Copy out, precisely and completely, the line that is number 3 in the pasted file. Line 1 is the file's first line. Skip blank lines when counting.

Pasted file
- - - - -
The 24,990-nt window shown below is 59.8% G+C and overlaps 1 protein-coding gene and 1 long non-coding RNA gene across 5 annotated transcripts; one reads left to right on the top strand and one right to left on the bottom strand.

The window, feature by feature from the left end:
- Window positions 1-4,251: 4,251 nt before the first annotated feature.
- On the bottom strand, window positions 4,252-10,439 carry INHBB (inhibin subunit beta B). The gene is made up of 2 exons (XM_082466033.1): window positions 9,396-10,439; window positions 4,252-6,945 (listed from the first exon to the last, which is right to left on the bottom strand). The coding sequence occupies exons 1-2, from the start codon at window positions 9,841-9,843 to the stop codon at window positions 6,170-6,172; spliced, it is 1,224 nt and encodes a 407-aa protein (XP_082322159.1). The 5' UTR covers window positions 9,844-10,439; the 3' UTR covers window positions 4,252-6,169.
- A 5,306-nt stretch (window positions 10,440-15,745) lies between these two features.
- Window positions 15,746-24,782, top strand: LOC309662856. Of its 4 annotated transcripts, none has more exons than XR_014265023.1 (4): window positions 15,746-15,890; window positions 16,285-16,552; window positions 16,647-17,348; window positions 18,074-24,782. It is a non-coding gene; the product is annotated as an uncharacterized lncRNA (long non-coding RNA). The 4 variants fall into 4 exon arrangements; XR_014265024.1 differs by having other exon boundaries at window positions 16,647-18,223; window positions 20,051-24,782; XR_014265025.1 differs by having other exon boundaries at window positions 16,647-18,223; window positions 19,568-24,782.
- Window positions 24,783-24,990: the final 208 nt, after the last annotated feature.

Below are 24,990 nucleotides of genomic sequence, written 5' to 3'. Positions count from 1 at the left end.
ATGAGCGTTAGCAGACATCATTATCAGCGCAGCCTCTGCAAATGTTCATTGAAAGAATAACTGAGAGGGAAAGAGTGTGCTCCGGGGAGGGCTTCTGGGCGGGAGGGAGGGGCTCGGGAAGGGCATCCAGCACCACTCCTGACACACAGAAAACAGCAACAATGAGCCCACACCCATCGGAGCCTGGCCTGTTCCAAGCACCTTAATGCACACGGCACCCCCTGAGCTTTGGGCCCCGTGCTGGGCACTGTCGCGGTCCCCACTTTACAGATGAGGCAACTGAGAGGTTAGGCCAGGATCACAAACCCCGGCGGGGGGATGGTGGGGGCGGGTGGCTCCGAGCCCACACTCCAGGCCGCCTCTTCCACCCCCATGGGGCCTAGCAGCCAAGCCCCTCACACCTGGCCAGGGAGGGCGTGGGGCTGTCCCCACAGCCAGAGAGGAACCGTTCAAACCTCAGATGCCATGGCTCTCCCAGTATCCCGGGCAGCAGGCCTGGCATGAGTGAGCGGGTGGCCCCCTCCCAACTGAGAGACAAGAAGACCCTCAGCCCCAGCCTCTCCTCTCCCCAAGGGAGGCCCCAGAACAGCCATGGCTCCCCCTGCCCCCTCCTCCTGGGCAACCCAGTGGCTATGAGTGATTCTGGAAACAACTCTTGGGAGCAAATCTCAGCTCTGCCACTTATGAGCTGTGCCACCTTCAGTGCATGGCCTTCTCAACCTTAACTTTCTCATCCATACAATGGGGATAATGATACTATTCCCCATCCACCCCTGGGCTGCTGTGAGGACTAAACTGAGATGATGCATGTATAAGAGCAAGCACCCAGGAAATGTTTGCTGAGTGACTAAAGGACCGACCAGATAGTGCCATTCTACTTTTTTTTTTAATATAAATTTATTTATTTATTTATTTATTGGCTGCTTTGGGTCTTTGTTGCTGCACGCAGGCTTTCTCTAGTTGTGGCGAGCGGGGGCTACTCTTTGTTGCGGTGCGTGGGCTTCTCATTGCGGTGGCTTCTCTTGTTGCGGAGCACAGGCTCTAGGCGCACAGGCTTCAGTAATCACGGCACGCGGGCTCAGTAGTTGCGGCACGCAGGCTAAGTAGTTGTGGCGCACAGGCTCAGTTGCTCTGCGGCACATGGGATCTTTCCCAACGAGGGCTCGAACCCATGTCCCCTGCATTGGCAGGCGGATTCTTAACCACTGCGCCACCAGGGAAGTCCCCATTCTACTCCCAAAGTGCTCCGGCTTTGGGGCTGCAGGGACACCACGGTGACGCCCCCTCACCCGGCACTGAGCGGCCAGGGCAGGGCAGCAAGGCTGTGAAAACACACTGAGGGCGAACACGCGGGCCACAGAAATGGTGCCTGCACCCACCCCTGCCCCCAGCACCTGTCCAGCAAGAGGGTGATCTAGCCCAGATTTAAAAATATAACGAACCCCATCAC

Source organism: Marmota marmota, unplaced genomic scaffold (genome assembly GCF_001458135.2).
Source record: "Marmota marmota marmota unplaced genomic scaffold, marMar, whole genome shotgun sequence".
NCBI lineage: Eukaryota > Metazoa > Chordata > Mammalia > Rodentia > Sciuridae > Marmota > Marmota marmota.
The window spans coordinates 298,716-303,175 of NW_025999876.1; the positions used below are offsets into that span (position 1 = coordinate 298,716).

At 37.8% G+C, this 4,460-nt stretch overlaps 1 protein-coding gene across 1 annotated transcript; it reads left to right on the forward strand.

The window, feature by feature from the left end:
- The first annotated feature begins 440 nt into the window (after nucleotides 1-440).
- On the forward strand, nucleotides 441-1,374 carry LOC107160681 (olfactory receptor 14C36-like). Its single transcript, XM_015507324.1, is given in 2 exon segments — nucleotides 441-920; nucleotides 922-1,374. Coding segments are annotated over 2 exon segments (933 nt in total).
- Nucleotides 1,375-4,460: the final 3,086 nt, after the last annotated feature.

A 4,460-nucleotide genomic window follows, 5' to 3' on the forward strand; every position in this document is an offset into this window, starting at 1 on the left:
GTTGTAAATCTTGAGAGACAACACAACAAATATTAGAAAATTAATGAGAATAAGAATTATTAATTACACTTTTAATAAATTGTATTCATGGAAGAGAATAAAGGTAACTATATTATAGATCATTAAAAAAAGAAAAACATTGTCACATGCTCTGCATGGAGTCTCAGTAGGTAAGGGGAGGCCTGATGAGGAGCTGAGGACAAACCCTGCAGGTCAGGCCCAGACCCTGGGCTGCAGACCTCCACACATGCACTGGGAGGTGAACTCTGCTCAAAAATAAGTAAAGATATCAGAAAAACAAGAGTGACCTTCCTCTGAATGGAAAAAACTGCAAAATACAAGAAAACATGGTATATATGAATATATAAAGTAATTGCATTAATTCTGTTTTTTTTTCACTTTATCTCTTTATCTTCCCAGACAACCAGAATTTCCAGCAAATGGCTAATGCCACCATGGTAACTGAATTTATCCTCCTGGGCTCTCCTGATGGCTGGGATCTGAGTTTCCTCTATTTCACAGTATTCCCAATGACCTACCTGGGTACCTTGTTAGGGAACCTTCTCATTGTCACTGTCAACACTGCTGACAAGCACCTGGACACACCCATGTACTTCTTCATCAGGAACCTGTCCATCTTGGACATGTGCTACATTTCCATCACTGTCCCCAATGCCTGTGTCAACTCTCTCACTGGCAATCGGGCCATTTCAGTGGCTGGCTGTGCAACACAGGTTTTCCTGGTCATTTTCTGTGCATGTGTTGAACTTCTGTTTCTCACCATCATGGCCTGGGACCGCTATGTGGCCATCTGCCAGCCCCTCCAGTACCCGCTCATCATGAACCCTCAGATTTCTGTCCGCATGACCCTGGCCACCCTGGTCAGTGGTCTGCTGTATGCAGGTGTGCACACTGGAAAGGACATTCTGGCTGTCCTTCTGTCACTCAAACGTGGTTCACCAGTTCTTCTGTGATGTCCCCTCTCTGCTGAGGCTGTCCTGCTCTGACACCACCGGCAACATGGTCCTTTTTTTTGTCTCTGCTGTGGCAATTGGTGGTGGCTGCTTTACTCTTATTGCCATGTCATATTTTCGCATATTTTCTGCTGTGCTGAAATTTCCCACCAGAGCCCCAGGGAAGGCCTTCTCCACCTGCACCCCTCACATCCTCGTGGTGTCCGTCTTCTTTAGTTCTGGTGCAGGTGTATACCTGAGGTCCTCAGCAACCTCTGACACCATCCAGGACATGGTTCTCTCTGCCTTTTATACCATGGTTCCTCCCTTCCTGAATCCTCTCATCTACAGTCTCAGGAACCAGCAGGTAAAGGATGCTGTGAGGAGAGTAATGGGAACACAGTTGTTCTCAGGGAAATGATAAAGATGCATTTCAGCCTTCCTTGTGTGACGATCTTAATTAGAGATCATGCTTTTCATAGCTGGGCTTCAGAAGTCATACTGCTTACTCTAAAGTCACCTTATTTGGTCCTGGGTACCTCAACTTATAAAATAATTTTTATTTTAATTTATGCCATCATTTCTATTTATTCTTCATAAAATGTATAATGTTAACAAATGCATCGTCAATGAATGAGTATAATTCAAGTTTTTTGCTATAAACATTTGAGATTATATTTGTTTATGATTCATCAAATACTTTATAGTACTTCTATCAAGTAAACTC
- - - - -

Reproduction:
- Window positions 1-4,251: 4,251 nt before the first annotated feature.